The Manhattan Project: the code name for the effort to develop atomic bombs for the United States during WW2. The definition of this historical project is not that difficult to come by. But what was the reason behind it? Why did the United States have a need to develop atomic bombs? The answer to these questions lies with a series of four letters written by legendary physicist Albert Einstein to President FDR between 1939 and 1945 at the request of friend/former-student Leo Szilard and fellow physicist Eugene Wigner.
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Although, this answer seems to raise a couple more questions doesn’t it? Like, why did these two young men need Einstein to write a letter to the president? Not an answer, but fun fact, FDR wasn’t going to be the recipient when these two young men came to Einstein and the story hasn’t even begun yet.
Einstein had never expected to write such a letter; it may not have been written by Einstein and Einstein alone but that’s not the point. It was perfectly natural for Szilard and Wigner to seek out the most famous scientist in the world his name would command much more respect than their own. Along with the fact that Einstein was the author of relativity theory and the equation relating mass and energy to which all atomic development could be traced and many other reasons as well, Einstein seems to be the best man to take initiative; and he was.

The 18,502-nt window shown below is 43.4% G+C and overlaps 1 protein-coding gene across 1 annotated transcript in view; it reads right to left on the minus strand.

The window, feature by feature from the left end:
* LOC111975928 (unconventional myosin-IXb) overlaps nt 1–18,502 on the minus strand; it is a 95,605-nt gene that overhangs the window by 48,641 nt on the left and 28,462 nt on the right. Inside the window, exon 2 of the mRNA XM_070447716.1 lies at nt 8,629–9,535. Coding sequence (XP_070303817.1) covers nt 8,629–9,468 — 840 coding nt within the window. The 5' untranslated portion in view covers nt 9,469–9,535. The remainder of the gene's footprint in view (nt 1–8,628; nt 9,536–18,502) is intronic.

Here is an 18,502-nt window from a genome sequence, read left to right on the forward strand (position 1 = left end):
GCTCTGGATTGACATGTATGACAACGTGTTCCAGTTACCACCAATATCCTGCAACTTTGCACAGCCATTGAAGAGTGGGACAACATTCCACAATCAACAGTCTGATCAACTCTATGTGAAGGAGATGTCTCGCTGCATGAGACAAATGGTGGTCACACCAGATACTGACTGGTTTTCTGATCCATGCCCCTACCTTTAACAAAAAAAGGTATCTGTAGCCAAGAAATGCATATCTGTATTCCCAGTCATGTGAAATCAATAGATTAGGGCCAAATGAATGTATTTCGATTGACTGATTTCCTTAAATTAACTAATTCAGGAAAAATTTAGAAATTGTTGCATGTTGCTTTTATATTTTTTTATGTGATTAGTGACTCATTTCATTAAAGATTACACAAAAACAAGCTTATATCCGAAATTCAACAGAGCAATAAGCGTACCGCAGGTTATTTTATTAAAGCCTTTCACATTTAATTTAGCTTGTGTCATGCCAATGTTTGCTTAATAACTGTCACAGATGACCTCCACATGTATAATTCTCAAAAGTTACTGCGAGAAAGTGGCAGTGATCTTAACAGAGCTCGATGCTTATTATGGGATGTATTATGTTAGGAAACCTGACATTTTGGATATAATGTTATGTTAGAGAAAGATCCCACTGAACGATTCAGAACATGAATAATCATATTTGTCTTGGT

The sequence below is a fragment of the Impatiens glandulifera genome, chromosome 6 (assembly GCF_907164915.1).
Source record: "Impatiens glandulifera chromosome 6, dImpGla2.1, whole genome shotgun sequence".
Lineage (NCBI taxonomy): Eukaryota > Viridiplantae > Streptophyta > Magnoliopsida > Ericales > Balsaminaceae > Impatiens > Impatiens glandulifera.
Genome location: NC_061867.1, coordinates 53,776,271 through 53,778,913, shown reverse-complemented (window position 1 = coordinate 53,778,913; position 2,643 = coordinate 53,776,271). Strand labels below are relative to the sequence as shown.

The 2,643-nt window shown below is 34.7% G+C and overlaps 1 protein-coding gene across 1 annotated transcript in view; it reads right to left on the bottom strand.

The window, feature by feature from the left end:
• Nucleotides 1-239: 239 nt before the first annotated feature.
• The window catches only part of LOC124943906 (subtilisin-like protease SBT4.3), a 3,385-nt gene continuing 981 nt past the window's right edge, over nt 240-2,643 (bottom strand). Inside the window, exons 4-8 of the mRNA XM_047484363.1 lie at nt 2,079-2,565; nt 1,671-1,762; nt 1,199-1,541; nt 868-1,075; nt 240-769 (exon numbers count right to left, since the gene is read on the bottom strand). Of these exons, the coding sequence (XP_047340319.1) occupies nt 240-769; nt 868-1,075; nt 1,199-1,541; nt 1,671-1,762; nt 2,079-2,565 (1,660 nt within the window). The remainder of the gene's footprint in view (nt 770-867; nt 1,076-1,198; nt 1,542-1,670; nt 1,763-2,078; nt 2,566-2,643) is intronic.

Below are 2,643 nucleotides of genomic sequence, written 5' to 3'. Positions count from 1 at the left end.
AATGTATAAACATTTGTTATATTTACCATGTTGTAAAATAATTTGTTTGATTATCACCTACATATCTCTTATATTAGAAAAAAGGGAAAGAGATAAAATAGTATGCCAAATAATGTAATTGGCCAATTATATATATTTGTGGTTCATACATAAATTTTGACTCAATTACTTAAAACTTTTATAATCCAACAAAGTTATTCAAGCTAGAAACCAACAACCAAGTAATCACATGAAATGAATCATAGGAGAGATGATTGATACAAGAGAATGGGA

One day in mid-July of 1939, Szilard and Wigner came to the Long Island summer home of Albert Einstein to ask for his immediate help with a gargantuan concern. At this point in time, Germany had recently stopped the sale of uranium from mines in Czechoslovakia and to Szilard, this could only mean one thing: Nazi Germany was developing an atomic bomb. Originally, Szilard wanted Einstein to write a letter to Queen Mother Elisabeth of Belgium, seeing as the Belgian Congo was rich in uranium, and Szilard was worried that if the Germans were able to get their hands on the ore, they may have all the materials they needed to make the ultimate weapon. After Szilard expressed his concerns and explained to Einstein the theory upon which the weapon rested, Einstein was astonished but not willing to write the Queen Mother. However, hope was not lost; Wigner, after seeming to be a silent supportive figure through all this, was able to convince Einstein to write a note to one of Belgium’s cabinet members. Wigner recorded what Einstein dictated in German and the two physicians left Einstein to return to New York with the draft soon after. Although, within days of returning to New York, Szilard received a proposal from Alexander Sachs, an adviser to President FDR. Szilard asked himself if he should transmit such a letter to FDR instead. A series of drafts followed, with the final longer version being approved by Einstein, dated August 2, 1939, and signed A. Einstein before being sent off to the president. And all of this was just the beginning.